Mon, May

Christopher Hawthorne Brings an Urban Design Sense to New City Hall Post


DEEGAN ON LA-Citing his “creative eye, and his understanding of urban design” Mayor Eric Garcetti recently announced that Christopher Hawthorne, architecture critic for the Los Angeles Timessince 2004, was joining his administration as Chief Design Officer.

It’s “a new post created to improve the quality of civic architecture and urban design across Los Angeles” explained the Mayor, that will “help bring a unified design vision to projects that are shaping Los Angeles’ urban landscape.” (Photo above, Christopher Hawthorne with Los Angeles Mayor Eric Garcetti.) 

Busy adjusting to demands of his new portfolio, Hawthorne took a break to share some of his thoughts in a wide-ranging interview with CityWatch

Q. Density is becoming a divisive term that is separating NIMBYs from YIMBYs. How do you get people to understand that “up is ok” as a design for our city? 

CH:I was just reading a story on the front page of the LA Timesabout the fact that emissions from cars and trucks continue to drag down progress on California’s larger climate-change goals. What the story might have emphasized but didn't – something I think every story about air pollution and carbon emissions in Los Angeles now has an obligation to explore – is the link connecting climate, transportation and land use policies. Which is to say: we can’t think of ourselves as a progressive region on climate change if we’re not willing to take a hard look at where and how we build new housing. 

Car use doesn’t exist in a vacuum. People regularly drive long distances here because 1) we stopped investing in mass transit for many decades in the middle of last century and 2) political policies during those same decades at the city, regional, state and federal level encouraged new residential development along the periphery of Los Angeles rather than denser infill in the city’s broad midsection. To me those historic/policy forces are far more consequential in terms of explaining our driving habits (or how we might go about changing them) than vague clichés about how Angelenos “love their cars” or are suspicious of transit. Encouragingly, our policy goals increasingly reflect a consensus that we have to chart a new path. 

The recently approved Expo Line Transit Neighborhood Plan allowing denser development aroundfiveMetro stations was a political compromise, to be sure; it’s also an encouraging step in the direction of recognizing that we’re not going to reach our climate or transit-ridership goals without allowing more housing along our major train lines. We need to accelerate these efforts; we also need to realize that getting there will require the kind of community input and engagement the planning department and city council made room for in the Expo Line TNP discussions, even if such conversations can be complicated or fraught.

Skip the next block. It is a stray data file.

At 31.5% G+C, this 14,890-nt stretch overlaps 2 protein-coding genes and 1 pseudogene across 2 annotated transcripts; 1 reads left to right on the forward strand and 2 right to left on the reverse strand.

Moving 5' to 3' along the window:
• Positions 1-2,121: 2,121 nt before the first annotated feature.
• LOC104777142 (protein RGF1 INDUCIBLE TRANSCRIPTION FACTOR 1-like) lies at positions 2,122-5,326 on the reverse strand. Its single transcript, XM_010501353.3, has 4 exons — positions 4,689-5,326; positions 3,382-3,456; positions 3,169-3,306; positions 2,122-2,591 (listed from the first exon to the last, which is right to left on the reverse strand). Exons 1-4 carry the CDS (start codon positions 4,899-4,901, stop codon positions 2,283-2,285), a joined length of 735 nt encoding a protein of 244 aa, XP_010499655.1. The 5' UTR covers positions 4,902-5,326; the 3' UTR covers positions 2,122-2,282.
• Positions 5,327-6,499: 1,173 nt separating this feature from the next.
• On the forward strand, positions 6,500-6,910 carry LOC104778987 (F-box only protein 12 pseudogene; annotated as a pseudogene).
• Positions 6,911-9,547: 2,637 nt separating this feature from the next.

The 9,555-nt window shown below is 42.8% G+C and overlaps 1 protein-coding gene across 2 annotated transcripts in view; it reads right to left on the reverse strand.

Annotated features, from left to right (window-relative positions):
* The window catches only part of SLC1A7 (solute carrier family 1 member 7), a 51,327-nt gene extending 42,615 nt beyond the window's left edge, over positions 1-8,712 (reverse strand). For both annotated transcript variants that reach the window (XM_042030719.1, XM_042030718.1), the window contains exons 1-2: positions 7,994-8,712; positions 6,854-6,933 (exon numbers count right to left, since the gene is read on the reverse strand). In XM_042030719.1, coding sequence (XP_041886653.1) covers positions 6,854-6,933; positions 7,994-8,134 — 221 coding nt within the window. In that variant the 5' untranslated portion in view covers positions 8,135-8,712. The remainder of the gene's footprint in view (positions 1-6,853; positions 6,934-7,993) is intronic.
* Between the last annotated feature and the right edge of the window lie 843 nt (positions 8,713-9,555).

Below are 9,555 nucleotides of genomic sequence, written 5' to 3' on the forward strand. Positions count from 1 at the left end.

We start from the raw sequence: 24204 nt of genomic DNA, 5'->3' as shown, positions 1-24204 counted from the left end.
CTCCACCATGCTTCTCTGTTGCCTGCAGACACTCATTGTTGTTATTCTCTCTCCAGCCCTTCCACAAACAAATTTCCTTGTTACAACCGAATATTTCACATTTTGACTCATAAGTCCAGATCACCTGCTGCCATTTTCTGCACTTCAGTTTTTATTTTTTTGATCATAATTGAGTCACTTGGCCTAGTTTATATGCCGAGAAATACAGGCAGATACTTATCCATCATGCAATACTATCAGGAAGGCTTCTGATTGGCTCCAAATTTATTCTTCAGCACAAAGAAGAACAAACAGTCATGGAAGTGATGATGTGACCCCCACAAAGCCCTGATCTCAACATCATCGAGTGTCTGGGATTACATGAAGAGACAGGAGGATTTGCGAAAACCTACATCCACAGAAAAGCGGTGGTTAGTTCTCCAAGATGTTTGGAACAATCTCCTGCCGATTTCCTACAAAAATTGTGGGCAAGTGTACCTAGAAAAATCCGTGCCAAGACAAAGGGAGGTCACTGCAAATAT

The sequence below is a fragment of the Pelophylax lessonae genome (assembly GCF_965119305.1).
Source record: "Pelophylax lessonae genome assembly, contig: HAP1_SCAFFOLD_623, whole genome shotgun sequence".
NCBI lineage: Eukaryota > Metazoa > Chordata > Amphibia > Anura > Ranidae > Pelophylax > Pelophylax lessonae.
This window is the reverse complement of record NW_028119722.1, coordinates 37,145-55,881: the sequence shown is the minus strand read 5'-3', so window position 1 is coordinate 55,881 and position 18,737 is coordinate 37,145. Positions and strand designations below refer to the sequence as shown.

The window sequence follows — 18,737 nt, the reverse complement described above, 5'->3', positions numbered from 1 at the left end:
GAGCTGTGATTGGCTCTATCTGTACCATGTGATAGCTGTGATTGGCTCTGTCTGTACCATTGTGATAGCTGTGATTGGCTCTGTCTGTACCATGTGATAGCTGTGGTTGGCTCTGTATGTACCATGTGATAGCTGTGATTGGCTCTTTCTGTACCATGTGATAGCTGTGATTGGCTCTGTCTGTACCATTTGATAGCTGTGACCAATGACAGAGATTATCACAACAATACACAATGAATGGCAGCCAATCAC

Q. Can you think of a term to describe someone whois interested in development whois neither a NIMBY or a YIMBY? Is there a middle ground, and what would you call that? How can that constituency be developed? 

CH:I think most Angelenos would probably describe themselves as occupying this middle ground, which is to say they understand we can’t keep sprawling along the edges of the region but also have some concerns about how and where new development is going to happen and what it will mean for their own neighborhoods. And that’s understandable! (All politics is local,etc.) More and more, though, we have data suggesting clearly that there has been a steep price to pay in terms of pollution and affordability for the systematic way we’ve underbuilt housing across LA County for more than three decades. 

Q. The city is morphing from a low slung horizontal profile to one that is tall and towered. How do we keep from looking like the city in Blade Runner? 

I don’t know that we’re becoming tall and towered across the board, or as a rule. For a long time,LA has been characterized by medium-density development spread rather thinly over a huge area, punctuated by a few nodes or pockets of height (along the western end of Wilshire, Century City, downtown etc.). Each of those pockets tends to get thicker with towers during every major development cycle, and this last one was no different, except perhaps that we saw more towers go up downtown and fewer in the other nodes, relatively speaking. But we still have a de factoheight limit written into our city charter in the form of a 13-1 citywide floor-area-ratio (or FAR) cap. We’re a long way and will remain a long way from Blade Runner. Or Shanghai, Manhattan or Dubai, for that matter. 

Q. The cityscape design mostly associated with Los Angeles is Spanish/Spanish Colonial. While we do have some very beautiful Art Deco and Streamline Modernestructures, we don’t have much that is Contemporary. How do we modernize our style to become more futuristic, sothe city appears to be looking forward in building and city design, and not just relying on historical design tropes that worked well for earlier generations, to which people may be sentimentally attached? 

CH:Well, we do have one of the very finest collections of modern architecture in the world – a group of buildings that spans a wide chronological and stylistic spectrum from Irving Gill, R.M. Schindler, and Richard Neutra in the early decades of the 20thcentury to a long list of inventive figures after World War II. But you’re certainly right that Spanish Colonial Revival, by the 1920s, became a kind of default style, a sort of first-among-equals in a larger sea of eclecticism and variety. My own feelings on this score aren’t complicated: new buildings should reflect their own era and not try to recreate some earlier generation’s ideas about the relationship between architecture and civic identity. (I love George Washington Smith, for instance, but would certainly not want to go back to the notions about race and civic participation that marked the era when he worked.)